Kuomboka traditional ceremony
The Umutomboko ceremony

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FESTIVALS

A highlight of any trip to Zambia is a visit to any of the many traditional festivals held throughout the country. Planning ahead can be tough though, as schedules are variable and not all are held yearly. Also, if you do manage to attend, bring along tolerance for heat, dust and crowds (increasingly drunk as the evening wears on) and patience for endless speeches by local functionaries. On the plus side, any foreigners attending can usually sneak into the VIP stands, although you may get hassled for photo permits. Ask for permission in advance.

Kazanga, Kaoma [Central Western Zambia] (June - August).
The Kazanga ceremony is considered Zambia's oldest traditional ceremony having been celebrated by the Nkoya people for over 500 years. The ceremony celebrates and maintains Nkoya traditions of music, dance and many other ancient practices.

Kuomboka, Lealui/Limulunga (Western Province, around Easter (March-April).
The most famous of Zambia's festivals, this is the ceremonial migration of the Lozi king (litunga) from his dry season abode at Lealui to his wet season palace at Limulunga. Wearing an elaborate victorian ambassadorís costume, the litunga is taken by a flotilla of barges down the river, with musical accompaniment and, of course, much feasting at the destination.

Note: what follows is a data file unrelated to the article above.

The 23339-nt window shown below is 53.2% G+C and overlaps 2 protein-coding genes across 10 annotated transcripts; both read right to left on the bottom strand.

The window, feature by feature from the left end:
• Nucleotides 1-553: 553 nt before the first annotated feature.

Ncwala, near Chipata, 24 February.
A Ngoni festival to celebrate the first fruit of the season, where the Ngoni chief ceremonially tastes the fruit of the land, then spears a bull and drinks its blood.

Kulamba, near Chipata, August.
A Chewa thanksgiving festival known for its Nyau secret society dancers.

Livingstone Cultural & Arts Festival.
This was first held in 1994, this festival brings traditional rulers from all the provinces of Zambia and visitors are also allowed with the knowledge of their culture in their tribe. This festival capture musicians, artist, poets, and dramatist.

Shimunenga is a ceremony to show devotion to ancestors. The ceremony takes place on a full moon on weekends in September and October. The Ba-ila (Ila) tribe celebrate this ceremony at Malla on the Kafue Flats.

 

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